Texts and Materials

The following books are available at the EMU Bookstore in the Student Center.  If you order them online, make sure to get the same editions by double checking the ISBN number, a fingerprint of sorts for the book:

Inchbald

orient

images

 

Elizabeth Inchbald, A Simple Story (Broadview, 2007; ISBN 1551116154)

Alan Richardson, Ed., Three Oriental Tales (Houghton Mifflin, 2002; ISBN 0618107312)

William Godwin, Caleb Williams (Penguin, 2005; ISBN 0141441232)

The remaining texts can be found online and then printed for free in the campus computer labs.  See the Electronic Reserves (ER) page: http://reserves.emich.edu/eres/coursepass.aspx?cid=1627, password 563.  *** Make sure to bring a copy of each text that we cover in class, whether found in the ER or an actual book.  You will need everything on hand for groupwork and class discussion.

Assessment Weights

40%

Weekly Homework & Class Participation

minimum length:

due dates:

10%

Proposal for Research Paper

4 pages

November 25 (9:15 PM)

5%

Conference-Style Presentation on Topic

8 minutes

December 15 (5:00 PM)

45%

Research Essay

16-20 pages

December 18 (12:00 PM)

Coursework & Assignments

Consult with me as early as possible in the term to brainstorm possible topics for the research paper, which constitutes a large proportion of the final grade with the homework coming in a close second.  Instead of cumulative exams, there will be various kinds of informal assignments due almost every week to ensure ongoing participation and progress: composing discussion questions, writing informal responses, presenting on outside reading, or serving as a respondent for the other students.  Everyone will cycle though these tasks twice over the semester, beginning with a different one based on the group number and then doing the rest in turn.  See the Weekly Homework Assignments handout for more detailed descriptions of each task (/hmwk.htm).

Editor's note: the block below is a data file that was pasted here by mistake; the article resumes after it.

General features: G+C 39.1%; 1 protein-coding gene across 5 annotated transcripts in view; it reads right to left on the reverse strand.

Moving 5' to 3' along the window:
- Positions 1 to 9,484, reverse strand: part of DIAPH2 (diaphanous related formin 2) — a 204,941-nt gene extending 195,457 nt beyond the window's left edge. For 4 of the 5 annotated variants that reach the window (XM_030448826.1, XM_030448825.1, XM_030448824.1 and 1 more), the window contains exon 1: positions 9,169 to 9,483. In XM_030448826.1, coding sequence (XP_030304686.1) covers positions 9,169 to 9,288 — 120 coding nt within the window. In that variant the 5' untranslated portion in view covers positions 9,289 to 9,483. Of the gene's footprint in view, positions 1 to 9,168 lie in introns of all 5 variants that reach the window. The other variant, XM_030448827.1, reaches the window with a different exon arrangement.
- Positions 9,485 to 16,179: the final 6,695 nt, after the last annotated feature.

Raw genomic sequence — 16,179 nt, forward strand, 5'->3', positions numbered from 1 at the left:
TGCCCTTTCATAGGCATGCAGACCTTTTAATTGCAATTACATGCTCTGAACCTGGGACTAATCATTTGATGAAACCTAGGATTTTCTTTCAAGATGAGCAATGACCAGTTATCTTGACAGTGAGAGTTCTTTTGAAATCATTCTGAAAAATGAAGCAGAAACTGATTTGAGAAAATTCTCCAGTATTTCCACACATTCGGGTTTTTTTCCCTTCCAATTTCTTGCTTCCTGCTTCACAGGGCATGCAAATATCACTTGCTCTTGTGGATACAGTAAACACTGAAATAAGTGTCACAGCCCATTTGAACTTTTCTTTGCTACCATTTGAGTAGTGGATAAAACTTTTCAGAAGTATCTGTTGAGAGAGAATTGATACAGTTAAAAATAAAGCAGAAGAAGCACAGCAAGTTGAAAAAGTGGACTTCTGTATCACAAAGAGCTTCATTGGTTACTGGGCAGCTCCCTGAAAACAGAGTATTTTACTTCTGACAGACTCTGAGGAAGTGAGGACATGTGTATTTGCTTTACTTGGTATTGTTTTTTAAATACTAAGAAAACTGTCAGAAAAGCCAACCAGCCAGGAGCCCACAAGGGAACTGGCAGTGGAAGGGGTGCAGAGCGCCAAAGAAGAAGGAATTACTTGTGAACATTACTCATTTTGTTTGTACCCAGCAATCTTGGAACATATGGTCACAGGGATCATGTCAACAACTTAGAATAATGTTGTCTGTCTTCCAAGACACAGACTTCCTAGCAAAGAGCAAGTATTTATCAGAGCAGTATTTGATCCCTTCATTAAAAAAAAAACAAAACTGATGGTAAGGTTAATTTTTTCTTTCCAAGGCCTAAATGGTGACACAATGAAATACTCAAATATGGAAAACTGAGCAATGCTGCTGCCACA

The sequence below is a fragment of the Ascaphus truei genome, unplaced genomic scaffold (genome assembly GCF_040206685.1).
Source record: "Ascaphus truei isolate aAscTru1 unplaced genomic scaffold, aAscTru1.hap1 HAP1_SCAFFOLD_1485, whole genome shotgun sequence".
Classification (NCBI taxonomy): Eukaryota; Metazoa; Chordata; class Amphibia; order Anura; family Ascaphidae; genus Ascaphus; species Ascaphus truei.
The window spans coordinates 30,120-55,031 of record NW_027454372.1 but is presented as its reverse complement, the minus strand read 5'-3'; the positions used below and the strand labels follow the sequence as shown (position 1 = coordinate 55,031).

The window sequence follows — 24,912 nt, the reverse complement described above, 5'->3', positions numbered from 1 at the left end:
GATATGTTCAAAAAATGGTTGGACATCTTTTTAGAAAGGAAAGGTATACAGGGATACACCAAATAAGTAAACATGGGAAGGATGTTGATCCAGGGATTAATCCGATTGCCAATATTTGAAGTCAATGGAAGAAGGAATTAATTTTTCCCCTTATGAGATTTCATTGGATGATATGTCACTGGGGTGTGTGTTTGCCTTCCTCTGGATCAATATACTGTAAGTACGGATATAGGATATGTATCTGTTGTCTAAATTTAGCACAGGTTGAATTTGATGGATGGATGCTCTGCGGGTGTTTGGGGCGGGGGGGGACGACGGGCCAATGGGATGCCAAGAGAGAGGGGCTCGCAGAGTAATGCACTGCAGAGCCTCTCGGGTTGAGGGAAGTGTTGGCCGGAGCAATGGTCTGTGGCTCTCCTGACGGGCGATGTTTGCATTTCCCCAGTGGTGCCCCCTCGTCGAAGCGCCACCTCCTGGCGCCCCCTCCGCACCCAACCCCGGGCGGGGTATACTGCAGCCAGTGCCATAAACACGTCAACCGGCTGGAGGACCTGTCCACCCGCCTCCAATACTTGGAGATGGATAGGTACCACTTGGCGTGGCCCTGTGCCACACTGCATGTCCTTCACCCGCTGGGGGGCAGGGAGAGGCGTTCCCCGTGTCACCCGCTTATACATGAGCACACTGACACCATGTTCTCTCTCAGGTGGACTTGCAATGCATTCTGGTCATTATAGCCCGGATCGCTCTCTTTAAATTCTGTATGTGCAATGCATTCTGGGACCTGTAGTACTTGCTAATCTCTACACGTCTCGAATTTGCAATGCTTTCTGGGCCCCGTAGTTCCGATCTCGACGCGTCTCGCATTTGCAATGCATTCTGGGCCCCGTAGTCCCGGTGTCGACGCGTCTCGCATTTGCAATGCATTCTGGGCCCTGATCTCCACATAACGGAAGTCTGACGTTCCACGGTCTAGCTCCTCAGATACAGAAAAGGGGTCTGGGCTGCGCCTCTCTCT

There is no groupwork properly speaking—i.e. working collaboratively with peers on the same assignment—so you do not have to meet with peers outside of class or have other people besides yourself in a group.  The groups are simply a way to organize which student does what (and with which text) each class period: diversifying the topics that we highlight in the discussion, the people who are responsible for bringing them to our attention, as well as the skills and approaches which used to do so.  Most of the period will be structured around the interactive discussion that results from presenting on the homework. 

Instructor Availability

I will be delighted to discuss any course-related questions, interests, or concerns in person or by phone during my office hours, as well as through email.  Email is the most reliable way to reach me outside of the office since the messaging system for my phone is dysfunctional at best.  Emails with straight-forward questions usually receive a reply within a few hours to a day; those with more complicated questions usually receive a reply before the next class period.  Please limit your email inquiries to those which I alone can answer so that I can give more pressing inquiries the attention which they deserve.  For example, if you are unsure about a due date, consult the syllabus, the handouts, or the peers in your group (/groups.htm) and then make sure to consult me whenever that confusion persists. 

Campus Safety

Please sign up for the emergency text-messaging system (www.emich.edu/alerts) so that on the off-chance a calamity afflicts the university, the campus police can notify us.  Also consider availing yourself of the campus escort service, Student Eyes and Ears for University Safety, by calling 48-SEEUS (487-3387).

Attendance

Because this course primarily consists of reading and discussion—rather than facts, figures, or memorization—regular attendance is crucial.  You never need to explain your absences, as I always assume that you have an excellent reason to miss class.  However, as per English Department policy, students who miss more than two classes will not be eligible to pass.  Reserve the allowable absences for illnesses, car accidents, or other emergencies that prevent you from coming to campus and make sure not to exhaust them too early in the term.  When you are absent, contact the students in your group (/groups.htm) to share notes or determine what you missed.  All absences up to the third are automatically excused, the missed homework is due on your return, and any changes to the schedule will be sent to the class as a whole by email.